Richard Stallman, GNU philosopher and father of the free software movement recently wrote an article about how the copyright reforms which by the Swedish Pirate Party want would damage free software. Stallman quite rightly argues that shortening the term of copyright to five years would cause copyleft protected source code to fall into the public domain, where it would be snapped up by proprietary software developers and embedded into non-free software, removing the freedoms which free software aims to protect.
The same wouldn’t apply the other way, companies could keep their source code a secret and unless leaked, it would never enter the public domain. rms proposes two solutions, firstly that the term of copyright be extended for free software. Piratpartiet don’t like this idea, for the obvious reason that it causes copyright to be extended for a special case, and I agree with them. His second solution is to put the source into an escrow, after copyright expires the source code is released. I don’t like this either, it means a separate government body for each country which looks after the source code, and if I submit obfuscated source then nobody will find out until five years later.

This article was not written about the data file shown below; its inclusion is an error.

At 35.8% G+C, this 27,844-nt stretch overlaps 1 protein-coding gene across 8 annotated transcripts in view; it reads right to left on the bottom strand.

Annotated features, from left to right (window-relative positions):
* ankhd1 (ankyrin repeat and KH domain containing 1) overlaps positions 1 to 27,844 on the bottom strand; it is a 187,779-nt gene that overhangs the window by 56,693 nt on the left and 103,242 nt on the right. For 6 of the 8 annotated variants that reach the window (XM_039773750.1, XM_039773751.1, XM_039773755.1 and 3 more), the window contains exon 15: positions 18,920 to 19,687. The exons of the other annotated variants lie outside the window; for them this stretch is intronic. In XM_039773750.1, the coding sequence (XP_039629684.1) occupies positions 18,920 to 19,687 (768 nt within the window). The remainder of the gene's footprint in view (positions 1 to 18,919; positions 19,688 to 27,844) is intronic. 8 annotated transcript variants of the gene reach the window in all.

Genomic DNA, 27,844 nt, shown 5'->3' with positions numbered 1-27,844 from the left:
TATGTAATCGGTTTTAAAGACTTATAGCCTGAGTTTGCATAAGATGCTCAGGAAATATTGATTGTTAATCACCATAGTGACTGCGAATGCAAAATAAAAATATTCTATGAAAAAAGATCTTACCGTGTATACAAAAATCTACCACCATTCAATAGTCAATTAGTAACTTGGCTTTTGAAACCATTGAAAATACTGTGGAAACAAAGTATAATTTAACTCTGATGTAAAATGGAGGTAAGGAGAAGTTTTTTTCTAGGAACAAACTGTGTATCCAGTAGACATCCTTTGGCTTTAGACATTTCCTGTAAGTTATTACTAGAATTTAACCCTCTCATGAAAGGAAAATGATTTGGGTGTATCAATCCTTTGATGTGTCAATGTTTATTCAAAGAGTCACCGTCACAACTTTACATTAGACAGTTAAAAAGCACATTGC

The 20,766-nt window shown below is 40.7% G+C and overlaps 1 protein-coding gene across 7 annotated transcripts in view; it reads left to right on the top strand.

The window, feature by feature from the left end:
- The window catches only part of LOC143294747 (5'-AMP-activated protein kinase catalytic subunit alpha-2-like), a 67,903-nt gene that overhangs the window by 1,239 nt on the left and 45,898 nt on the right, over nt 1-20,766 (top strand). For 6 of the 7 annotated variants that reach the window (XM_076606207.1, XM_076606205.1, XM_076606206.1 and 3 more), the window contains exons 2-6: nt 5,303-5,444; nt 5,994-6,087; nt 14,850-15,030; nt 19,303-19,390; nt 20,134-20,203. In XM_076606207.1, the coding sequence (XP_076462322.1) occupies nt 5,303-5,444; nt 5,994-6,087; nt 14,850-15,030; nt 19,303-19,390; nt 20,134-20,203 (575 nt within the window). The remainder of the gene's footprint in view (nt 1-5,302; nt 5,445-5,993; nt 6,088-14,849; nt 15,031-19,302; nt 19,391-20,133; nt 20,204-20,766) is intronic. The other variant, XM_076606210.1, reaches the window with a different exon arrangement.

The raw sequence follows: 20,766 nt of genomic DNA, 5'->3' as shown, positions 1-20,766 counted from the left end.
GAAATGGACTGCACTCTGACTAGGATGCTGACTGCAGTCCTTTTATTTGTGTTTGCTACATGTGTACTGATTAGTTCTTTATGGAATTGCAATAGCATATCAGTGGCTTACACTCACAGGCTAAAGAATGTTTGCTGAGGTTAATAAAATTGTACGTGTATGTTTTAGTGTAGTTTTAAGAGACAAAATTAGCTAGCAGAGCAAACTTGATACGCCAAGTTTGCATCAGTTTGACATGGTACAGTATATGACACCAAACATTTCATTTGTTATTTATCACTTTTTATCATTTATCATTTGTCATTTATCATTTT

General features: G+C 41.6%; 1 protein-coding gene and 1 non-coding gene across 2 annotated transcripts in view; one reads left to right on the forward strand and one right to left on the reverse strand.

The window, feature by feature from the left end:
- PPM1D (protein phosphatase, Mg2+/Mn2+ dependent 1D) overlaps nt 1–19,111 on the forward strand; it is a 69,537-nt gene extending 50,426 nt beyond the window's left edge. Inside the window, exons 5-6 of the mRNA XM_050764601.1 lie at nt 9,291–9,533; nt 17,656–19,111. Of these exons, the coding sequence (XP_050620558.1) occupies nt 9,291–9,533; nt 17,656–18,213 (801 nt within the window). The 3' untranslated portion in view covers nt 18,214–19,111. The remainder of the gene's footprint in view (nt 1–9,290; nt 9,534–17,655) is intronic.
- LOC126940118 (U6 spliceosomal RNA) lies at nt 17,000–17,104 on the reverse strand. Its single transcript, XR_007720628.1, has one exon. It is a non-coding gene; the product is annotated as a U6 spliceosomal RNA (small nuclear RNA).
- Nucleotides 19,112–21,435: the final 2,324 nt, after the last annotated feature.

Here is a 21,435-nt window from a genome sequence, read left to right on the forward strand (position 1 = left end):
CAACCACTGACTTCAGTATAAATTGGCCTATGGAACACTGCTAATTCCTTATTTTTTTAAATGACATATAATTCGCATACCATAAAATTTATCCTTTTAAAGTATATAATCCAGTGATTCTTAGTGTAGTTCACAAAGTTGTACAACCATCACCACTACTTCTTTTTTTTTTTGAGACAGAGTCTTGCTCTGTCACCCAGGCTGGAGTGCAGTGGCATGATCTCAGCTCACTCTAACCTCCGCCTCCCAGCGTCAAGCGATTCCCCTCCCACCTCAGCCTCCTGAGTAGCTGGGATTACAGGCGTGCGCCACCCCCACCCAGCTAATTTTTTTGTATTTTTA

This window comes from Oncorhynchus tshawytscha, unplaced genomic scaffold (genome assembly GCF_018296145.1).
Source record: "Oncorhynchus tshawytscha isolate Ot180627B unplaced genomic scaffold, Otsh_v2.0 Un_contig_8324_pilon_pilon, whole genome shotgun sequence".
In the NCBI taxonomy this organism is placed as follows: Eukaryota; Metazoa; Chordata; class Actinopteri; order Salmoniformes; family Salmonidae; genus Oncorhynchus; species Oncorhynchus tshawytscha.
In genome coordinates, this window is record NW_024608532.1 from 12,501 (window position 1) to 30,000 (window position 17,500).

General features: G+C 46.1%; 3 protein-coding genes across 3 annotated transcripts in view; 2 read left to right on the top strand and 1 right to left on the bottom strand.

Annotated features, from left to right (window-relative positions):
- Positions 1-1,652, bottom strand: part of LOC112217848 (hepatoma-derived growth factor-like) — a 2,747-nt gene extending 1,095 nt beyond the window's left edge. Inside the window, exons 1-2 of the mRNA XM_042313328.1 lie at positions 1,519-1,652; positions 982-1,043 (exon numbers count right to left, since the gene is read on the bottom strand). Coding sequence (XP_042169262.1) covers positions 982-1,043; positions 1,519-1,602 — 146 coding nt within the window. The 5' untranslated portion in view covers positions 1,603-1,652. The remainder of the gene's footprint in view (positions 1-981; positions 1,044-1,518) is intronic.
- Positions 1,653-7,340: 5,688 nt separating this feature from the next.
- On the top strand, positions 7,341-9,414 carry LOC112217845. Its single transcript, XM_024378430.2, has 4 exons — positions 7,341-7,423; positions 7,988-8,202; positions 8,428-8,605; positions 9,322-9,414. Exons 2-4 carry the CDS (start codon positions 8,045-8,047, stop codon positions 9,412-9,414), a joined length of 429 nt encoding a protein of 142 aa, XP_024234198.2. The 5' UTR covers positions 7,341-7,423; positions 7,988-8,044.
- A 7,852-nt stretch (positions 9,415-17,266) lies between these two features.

My solution is simpler. Copyright is supposed to be a short term monopoly given to authors, after which time the public reap the rewards in the form of new works in the public domain. This doesn’t apply to precompiled binaries, after 5 years binaries are out of date and next to worthless. Even if the term of copyright was 25 years from publication, binaries from the 8-bit days are only useful today if you want to play Chuckie Egg on your mobile phone.
So, I think we should remove copyright protection from any binaries which are released without source code. If authors want the privilege of a monopoly over the computer programs they publish, then they must also publish the source code.
Combined with a shorter copyright term this may kill copyleft, but granting more freedoms across the board is IMO better than restricting freedoms in order to protect them.